But The Wire is, I would argue, the next challenge to the network logic and the next challenge for HBO. It is grounded in the most basic network universe--the cop show--and yet, very shortly, it becomes clear to any viewer that something subversive is being done with that universal. Suddenly, the police bureaucracy is amoral, dysfunctional, and criminality, in the form of the drug culture, is just as suddenly a bureaucracy. Scene by scene, viewers find their carefully formed presumptions about cops and robbers undercut by alternative realities. Real police work endangers people who attempt it. Things that work in network cop shows fall flat in this alternative world. Police work is at times marginal or incompetent. Criminals are neither stupid nor cartoonish, and neither are they all sociopathic. And the idea--as yet unspoken on American TV--that no one in authority has any reason to care what happens in an American ghetto as long as it stays within the ghetto is brought into the open. Moreover, within a few hours of viewing, the national drug policy--and by extension our basic law enforcement model--is revealed as calcified, cynical, and unworkable.And, while we're here, David Foster Wallace loved The Wire:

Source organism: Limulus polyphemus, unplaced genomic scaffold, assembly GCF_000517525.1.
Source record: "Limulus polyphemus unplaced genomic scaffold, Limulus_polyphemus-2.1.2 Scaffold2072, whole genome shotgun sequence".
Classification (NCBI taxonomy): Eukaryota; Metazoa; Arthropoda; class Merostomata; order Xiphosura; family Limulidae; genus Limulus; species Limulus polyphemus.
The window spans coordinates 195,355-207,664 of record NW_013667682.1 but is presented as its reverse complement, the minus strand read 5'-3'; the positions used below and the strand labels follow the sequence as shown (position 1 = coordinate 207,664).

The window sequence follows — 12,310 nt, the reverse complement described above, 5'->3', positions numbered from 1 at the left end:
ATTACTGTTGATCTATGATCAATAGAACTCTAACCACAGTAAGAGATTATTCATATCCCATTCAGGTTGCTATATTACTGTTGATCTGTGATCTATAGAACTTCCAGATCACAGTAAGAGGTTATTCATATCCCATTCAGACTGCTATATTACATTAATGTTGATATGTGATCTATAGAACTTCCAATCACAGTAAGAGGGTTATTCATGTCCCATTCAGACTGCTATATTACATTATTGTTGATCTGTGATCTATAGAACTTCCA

He was, in fact, extremely fond of The Wire -- he stopped me in the hall one day last year and said, look, I really want to sit down and pick your brain about this, because I'm really developing the conviction that the best writing being done in America today is being done for The Wire. Am I crazy to think that?